On May 1st I challenged myself to write one hundred blogs over one hundred days, each of one hundred words. I was inspired by The Captain Tom Foundation to complete 100 somethings in memory of the Foundation’s inspiration, Captain Tom Moore who walked one hundred lengths of his garden to raise money for health charities, and succeeded in completing his challenge and bringing in over £32,000,000 (yes, over thirty two million pounds) <y modest challenge was small in comparison, but I donated £100 to his Foundation.
I completed my 100 in August, but the discipline of writing those exact hundred words had become ingrained, and I continue, each day (maybe not quite as conscientiously or rigorously as during the challenge) to produce exactly 100 words; I’m now on Day 134. You might think it’s getting easier; it isn’t. Yesterday I wrote about Brownies, not the squidgy chocolatey tray-bakes, but actual Brownies, the junior version of Girl Guides. They aren’t so junior now, as younger than the six/seven year olds that join are the Rainbows.
I was a Brownie. The Brownie groups, or troops, or packs, I’m not quite sure now, are divided into sixes, and each six is named after what were called ‘fairy folk. I didn’t realise until I was researching my 100 words yesterday, that originally the sixes had been called after trees, and it was only in 1918 that it was changed and the sixes became Elves, Gnomes, Sprites, Imps, Pixies, Fairies, Leprechauns, Little People, Bwbachod, Tylwyth Teg and Ghillie Dhu. I was a Fairy and eventually became a second in the Six, and then very proudly, a sixer, the leader of the xis fairies. We must have been a small troop – we had fairies, pixies, gnomes, imps and maybe leprechauns and sprites, I can’t really remember them!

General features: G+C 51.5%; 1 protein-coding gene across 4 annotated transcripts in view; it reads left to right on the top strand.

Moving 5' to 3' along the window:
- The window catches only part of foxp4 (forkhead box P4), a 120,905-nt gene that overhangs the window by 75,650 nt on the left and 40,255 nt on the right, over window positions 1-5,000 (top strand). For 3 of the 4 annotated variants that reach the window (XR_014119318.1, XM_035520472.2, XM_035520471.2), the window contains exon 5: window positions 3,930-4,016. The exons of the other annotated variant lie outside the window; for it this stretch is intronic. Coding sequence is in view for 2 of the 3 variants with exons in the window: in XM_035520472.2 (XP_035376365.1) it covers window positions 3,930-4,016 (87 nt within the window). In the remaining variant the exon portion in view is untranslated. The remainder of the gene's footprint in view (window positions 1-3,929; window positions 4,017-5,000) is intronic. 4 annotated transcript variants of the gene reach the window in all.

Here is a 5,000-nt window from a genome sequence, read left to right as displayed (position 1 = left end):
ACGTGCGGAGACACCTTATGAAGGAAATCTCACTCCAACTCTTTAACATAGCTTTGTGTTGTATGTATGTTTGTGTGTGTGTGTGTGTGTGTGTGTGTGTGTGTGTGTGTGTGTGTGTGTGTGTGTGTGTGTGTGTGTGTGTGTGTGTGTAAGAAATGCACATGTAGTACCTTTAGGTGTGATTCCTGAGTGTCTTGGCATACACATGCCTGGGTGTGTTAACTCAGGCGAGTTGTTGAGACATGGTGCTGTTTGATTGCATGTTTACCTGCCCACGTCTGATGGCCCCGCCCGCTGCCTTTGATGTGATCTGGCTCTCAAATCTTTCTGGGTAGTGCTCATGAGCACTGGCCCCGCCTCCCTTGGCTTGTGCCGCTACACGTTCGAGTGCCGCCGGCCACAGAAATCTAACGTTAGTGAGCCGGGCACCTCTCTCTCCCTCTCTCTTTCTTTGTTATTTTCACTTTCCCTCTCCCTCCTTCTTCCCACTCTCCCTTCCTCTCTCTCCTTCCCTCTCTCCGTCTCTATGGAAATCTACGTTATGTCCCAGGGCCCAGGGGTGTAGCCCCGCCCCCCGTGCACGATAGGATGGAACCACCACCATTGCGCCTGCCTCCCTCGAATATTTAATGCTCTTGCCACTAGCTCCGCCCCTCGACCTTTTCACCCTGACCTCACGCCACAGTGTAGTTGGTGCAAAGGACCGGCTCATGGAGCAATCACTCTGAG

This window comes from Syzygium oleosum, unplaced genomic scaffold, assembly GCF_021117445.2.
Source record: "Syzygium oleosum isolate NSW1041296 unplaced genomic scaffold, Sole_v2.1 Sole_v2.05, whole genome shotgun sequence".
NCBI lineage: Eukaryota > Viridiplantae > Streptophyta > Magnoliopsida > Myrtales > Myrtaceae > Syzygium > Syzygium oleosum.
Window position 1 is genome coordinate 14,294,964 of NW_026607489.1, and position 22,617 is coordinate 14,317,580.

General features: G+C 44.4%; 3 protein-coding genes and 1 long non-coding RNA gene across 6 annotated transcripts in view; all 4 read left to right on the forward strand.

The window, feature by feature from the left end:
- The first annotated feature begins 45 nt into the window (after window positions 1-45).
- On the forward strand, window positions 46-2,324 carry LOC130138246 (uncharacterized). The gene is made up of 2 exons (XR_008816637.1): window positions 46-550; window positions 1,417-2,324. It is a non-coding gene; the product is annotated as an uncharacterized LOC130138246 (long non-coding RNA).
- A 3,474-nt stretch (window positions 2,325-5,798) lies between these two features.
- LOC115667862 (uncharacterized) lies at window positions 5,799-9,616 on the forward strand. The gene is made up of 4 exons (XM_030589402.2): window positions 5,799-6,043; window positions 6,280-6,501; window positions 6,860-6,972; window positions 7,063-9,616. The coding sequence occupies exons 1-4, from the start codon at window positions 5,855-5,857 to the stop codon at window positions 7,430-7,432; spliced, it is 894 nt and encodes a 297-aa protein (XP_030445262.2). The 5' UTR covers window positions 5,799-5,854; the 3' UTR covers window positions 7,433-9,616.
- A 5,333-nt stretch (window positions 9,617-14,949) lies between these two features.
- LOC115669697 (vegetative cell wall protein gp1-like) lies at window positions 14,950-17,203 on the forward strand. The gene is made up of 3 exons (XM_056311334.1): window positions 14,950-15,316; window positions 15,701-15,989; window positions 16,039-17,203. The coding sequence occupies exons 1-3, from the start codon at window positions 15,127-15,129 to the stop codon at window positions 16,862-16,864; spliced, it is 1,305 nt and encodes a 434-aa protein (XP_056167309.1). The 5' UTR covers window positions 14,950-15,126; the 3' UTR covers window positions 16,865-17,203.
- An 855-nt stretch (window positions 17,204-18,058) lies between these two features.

We had to take the Brownie promise, saluting with two fingers together, and some people now have different thoughts about it: ‘I promise to do my best, to do my duty to God and the Queen, to help other people every day, especially those at home.’ Before we took the promise, Brown Owl, our grown up leader, a kindly older lady as I remember, asked us each in turn if we understood the promise, and how we would try and keep it. I was a very serious child in many ways, and I was a great reader even when I was quite young. I wonder if Brown Owl struggled to keep a straight face when after some earnest thought I replied that if the country was eve in danger, maybe I could help the Queen escape the enemy! To be fair to the young me, it was only just over ten years since the war had finished, memories of it were prevalent, and of course my dad had been in the army for seven years.
We wore a brown tunic, a leather belt, a yellow neckerchief with a leather woggle, and as we earned badges for such things as swimming, cooking, reading, stamp collecting etc – the sort of things young girls did in those days, they would be stitched on our sleeve. When I became a second and then a sixer and was awarded some other badge – maybe a stripe in keeping with the forces I guess, they were sewn on the other sleeve. My fairy badge was sewn onto my tunic.
I can’t really remember what we did, various games and activities I guess, but at the end of the meeting we formed a circle,, and six by six we danced round a toadstool singing our individual song mine was – ‘We’re the Fairies bright and gay, helping others every day.’ There were various badges we could work towards, I know I took my swimming badge and when I received it, triangular in shape, it had a gold frog on it. I also got other badges – reading, of course,cooking, and other things I don’t remember. I enjoyed being a Brownie, but when I joined the guides it didn’t appeal to me in the same way. Maybe the age difference between seven and eleven year old Brownies wasn’t so wide as between eleven and sixteen year old guides. However, I was also becoming more active in the swimming club, and to be honest, that was much more fun!
This gives a fascinating history of the Brownies: